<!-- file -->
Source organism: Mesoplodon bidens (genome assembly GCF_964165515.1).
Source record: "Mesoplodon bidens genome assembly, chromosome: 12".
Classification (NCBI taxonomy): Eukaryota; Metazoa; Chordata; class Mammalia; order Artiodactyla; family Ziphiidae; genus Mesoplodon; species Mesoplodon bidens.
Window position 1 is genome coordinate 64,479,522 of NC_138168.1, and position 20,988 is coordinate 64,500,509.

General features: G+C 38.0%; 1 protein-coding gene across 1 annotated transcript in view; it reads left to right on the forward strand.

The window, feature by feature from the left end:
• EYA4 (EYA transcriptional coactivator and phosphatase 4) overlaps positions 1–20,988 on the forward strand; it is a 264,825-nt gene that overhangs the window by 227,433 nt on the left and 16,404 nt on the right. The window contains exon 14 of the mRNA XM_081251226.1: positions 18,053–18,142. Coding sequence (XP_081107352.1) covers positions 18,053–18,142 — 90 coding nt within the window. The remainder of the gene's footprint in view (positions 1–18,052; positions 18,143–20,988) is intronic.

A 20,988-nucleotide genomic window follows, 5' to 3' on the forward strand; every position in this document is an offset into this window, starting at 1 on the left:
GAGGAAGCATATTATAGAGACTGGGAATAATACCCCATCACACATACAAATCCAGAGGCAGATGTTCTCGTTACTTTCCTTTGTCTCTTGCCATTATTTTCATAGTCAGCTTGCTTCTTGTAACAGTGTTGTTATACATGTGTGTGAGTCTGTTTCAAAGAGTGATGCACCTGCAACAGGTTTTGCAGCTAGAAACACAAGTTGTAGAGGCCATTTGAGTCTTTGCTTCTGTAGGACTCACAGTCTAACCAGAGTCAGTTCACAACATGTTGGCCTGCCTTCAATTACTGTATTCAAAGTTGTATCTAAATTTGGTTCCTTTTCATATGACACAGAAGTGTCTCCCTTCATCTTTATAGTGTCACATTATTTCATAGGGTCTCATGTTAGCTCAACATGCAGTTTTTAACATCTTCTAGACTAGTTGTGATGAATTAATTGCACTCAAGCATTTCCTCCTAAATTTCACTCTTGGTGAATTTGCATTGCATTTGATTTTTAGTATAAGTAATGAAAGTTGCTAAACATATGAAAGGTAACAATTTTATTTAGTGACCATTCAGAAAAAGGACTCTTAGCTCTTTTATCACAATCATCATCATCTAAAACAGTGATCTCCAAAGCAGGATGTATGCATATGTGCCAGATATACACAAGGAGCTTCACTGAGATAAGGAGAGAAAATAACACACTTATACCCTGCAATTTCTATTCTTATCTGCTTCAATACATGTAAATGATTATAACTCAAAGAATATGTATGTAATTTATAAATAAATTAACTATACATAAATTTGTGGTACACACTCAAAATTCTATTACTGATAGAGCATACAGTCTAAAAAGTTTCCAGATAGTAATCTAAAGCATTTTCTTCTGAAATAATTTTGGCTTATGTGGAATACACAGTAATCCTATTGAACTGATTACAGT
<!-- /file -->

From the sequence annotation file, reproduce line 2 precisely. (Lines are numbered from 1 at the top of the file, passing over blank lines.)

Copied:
Source record: "Mesoplodon bidens genome assembly, chromosome: 12".